If there is one thing Sam Zell foresaw correctly, it is this: The day after Zell announced he was buying Tribune for more than $8 billion, the real estate tycoon told Chicago Tribune reporters the deal would not change his lifestyle no matter what happened. But, he said, "it's likely to change yours."
How right he was. Just one year after Zell bought the company (BusinessWeek, 7/30/08), Tribune announced on Dec. 8 that it is filing for bankruptcy. That means Zell could lose a small fraction of his estimated $5 billion fortune. The reason: The man who likes to call himself "the grave dancer" put very little of his own skin in the game. Instead, employees of the Tribune properties will bear the brunt of the pain, as they technically own the company and hold its $12.9 billion in debt. Tribune reported $7.6 billion in assets.
Tribune comprises eight newspapers, including the Chicago Tribune, Los Angeles Times, and Baltimore Sun; a 31% share of Food Network; two dozen TV stations, including outlets in the three biggest U.S. markets; and the Chicago Cubs baseball team. The Cubs franchise was not part of the bankruptcy filing. While Tribune officials declined to comment on the decision to keep the Cubs franchise separate, there are provisions in a Major League Baseball franchise agreement that could come into play in a bankruptcy. If a Major League Baseball franchise is insolvent, the commissioner has the power to step in to operate the team, for instance, and ultimately sell it.
ESOP Used to Borrow
Tribune's bankruptcy will be complicated. For starters, figuring out the value of Tribune in bankruptcy could be problematic. Every day brings a slew of steadily worsening statistics on ad revenue and circulation, pummeling newspaper valuations. On top of that, Zell used complex financing schemes predicated on tax advantages in structuring his deal. Those arrangements now raise thorny questions.
One of the trickiest issues will be how to handle a financing scheme Zell used to buy Tribune that relied on a tax-exempt employee stock ownership plan, known as an ESOP. Although employees had no say over how the ESOP was used, Tribune's board approved Zell's bid, which used the ESOP as a vehicle through which he borrowed hundreds of millions of dollars to tax-efficiently fund the transaction. The scheme allowed Zell to pony up just $315 million of his own cash to wrest control of the company and made employees technically Tribune's owners.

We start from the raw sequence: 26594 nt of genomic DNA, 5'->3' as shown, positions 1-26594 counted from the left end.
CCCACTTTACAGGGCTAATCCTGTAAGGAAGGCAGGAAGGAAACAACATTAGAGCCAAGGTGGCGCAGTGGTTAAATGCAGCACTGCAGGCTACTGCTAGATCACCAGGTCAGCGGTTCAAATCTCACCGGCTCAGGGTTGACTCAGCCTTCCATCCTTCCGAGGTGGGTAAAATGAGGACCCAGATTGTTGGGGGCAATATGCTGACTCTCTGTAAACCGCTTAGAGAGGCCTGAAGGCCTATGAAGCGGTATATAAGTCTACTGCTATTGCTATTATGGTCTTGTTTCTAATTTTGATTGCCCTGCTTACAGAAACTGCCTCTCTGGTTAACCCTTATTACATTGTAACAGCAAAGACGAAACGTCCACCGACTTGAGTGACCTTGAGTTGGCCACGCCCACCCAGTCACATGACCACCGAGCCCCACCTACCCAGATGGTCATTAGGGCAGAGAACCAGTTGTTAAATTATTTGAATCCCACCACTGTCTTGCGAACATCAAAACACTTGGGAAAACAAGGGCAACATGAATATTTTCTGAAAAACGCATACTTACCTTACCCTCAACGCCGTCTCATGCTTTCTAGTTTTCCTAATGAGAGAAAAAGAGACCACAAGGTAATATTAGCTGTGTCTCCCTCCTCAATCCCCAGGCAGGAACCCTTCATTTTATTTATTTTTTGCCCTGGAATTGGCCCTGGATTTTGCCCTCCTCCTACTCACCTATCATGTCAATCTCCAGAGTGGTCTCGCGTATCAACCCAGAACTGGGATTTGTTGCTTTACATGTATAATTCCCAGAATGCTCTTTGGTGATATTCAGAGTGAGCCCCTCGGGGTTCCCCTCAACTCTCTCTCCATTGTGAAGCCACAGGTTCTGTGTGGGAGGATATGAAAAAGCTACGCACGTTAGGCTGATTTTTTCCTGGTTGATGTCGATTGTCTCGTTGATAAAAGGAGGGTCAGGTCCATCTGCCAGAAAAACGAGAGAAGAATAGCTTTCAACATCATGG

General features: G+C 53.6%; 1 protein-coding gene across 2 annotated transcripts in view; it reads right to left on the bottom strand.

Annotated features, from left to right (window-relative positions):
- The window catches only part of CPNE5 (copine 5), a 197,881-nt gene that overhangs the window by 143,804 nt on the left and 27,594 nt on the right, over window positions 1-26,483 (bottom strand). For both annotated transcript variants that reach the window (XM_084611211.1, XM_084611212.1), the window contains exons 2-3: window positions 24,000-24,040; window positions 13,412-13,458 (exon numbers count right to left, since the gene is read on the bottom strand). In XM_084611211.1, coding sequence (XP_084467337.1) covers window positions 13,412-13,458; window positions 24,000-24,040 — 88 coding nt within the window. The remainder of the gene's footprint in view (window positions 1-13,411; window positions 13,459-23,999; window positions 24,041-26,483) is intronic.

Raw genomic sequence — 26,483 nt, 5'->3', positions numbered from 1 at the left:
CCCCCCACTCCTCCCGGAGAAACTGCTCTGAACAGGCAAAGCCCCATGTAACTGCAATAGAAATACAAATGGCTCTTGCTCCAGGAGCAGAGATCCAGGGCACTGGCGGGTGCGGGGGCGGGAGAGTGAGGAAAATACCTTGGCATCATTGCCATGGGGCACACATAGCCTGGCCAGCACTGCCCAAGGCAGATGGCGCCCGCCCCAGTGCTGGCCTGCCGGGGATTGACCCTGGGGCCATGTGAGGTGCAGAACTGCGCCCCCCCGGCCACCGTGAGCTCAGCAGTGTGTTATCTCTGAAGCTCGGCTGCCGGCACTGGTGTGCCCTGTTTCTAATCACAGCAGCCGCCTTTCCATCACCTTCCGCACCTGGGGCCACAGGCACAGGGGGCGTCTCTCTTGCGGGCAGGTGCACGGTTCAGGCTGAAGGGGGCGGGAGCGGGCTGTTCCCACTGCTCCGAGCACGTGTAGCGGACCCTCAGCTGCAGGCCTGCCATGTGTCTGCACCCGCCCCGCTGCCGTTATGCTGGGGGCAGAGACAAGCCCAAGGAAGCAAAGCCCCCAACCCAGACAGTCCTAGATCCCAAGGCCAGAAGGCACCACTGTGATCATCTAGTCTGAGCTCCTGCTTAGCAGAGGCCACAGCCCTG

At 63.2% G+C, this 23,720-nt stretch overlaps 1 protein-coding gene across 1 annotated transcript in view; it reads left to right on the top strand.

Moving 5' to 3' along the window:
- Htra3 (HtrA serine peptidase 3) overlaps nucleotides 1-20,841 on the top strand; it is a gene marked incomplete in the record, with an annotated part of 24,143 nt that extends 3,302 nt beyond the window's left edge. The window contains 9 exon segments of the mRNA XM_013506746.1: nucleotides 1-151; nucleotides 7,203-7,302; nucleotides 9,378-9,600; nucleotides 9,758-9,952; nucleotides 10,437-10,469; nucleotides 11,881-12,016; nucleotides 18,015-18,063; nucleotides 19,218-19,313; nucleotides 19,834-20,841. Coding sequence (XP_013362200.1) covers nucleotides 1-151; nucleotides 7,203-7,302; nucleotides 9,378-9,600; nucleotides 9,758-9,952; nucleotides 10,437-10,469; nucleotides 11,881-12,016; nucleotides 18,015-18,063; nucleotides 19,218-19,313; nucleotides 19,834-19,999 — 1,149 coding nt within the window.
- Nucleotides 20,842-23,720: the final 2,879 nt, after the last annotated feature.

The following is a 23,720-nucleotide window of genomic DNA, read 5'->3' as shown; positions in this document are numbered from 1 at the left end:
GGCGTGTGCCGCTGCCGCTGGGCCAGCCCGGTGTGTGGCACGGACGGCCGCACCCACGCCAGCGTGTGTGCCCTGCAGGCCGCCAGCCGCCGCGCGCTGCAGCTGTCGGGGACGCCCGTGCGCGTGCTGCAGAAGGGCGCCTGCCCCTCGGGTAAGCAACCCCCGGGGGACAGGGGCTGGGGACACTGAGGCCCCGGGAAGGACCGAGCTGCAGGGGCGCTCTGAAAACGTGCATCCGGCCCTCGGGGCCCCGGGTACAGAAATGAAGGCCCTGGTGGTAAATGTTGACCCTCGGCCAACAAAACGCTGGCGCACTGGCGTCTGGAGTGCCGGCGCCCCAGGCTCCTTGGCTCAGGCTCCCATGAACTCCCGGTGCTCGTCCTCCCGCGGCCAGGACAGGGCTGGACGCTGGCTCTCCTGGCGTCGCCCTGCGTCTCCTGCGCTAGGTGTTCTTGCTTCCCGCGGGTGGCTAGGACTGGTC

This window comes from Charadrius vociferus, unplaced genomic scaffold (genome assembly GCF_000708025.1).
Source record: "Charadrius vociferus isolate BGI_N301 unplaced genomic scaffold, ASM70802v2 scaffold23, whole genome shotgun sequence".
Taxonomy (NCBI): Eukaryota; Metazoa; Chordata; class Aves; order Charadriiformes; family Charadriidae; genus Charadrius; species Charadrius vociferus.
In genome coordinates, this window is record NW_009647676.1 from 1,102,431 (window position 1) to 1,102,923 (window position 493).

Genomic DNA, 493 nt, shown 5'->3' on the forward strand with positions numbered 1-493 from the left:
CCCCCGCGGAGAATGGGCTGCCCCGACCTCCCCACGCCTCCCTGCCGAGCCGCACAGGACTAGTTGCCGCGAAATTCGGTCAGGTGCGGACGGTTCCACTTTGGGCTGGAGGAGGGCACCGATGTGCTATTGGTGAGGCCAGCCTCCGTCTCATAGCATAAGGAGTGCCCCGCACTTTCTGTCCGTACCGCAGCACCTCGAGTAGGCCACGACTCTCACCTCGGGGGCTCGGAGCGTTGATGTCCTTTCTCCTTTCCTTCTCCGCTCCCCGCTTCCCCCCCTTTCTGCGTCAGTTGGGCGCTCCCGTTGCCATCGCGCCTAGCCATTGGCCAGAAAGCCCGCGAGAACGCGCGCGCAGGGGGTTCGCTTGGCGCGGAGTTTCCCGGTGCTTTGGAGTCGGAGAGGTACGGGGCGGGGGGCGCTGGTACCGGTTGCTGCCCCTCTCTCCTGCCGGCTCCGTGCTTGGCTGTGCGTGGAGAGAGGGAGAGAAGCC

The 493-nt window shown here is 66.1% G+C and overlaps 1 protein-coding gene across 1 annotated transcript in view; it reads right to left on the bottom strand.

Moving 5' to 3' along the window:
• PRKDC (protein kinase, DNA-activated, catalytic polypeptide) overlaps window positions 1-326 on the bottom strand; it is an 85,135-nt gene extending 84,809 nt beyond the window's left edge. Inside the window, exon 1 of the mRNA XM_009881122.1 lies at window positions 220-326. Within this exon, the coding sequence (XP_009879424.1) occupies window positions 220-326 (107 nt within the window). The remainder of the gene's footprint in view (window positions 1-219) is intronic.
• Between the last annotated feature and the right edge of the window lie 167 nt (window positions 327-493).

But ownership came at a price: Tribune cut back its 401(k) contributions and committed to use a portion of its revenues to pay down the hundreds of millions in debt that a trust set up for the ESOP used to buy Tribune shares, according to employee stock owner plan expert Corey Rosen. "It was like a mortgage that you use to buy a house with no money down," says Rosen, who wrote a report that goes into detail on Tribune's ESOP arrangements.
Tax Gains at Issue
Early on in the deal, Zell tried to motivate his troops by telling them the financing scheme would result in tax gains that would give Tribune a big advantage and could one day make employees rich. "This business lends itself to ESOPs because you have a lot of people, at least in theory, who are intelligent," he said in the Chicago Tribune interview in April 2007.
Now, the ESOP's equity stakes will likely be wiped out, and the handling of the tax gains will likely become an issue in the bankruptcy restructuring. "If a company goes bankrupt, the equity runs the risk of not being worth much," says Standard & Poor's analyst Emile Courtney. "They will probably lose everything" in the ESOP, predicts tax expert Robert Willens, who has closely studied the Tribune deal.
In a Dec. 8 note to Tribune employees, Zell still addressed them as "partners." He said their payroll, benefits, and 401(k)s would not be affected by the filing. As for the ESOP, Zell said, "it is part of the ownership structure, so its value and role long term will be determined in the restructuring. We believe the structure is a valuable asset to the company and that there are strong reasons to preserve it."
Silver Lining for Employees
But the ESOP could raise governance issues about who should be in charge of reorganizing the company. As part of his financing scheme, Zell also obtained a warrant to buy 43% of the company. So, there's a question if it is "the ESOP trustees who preserve value for the ESOP itself? Or if it is Zell negotiating to protect his note?" says one bankruptcy expert who asked not to be named.
The bright side may be that Tribune employees didn't have a lot of time to put much money toward ESOP contributions. "In a weird way, the employees are better off that the company crashed today instead of seven years from now," says a banker familiar with the deal, who asked not to be named.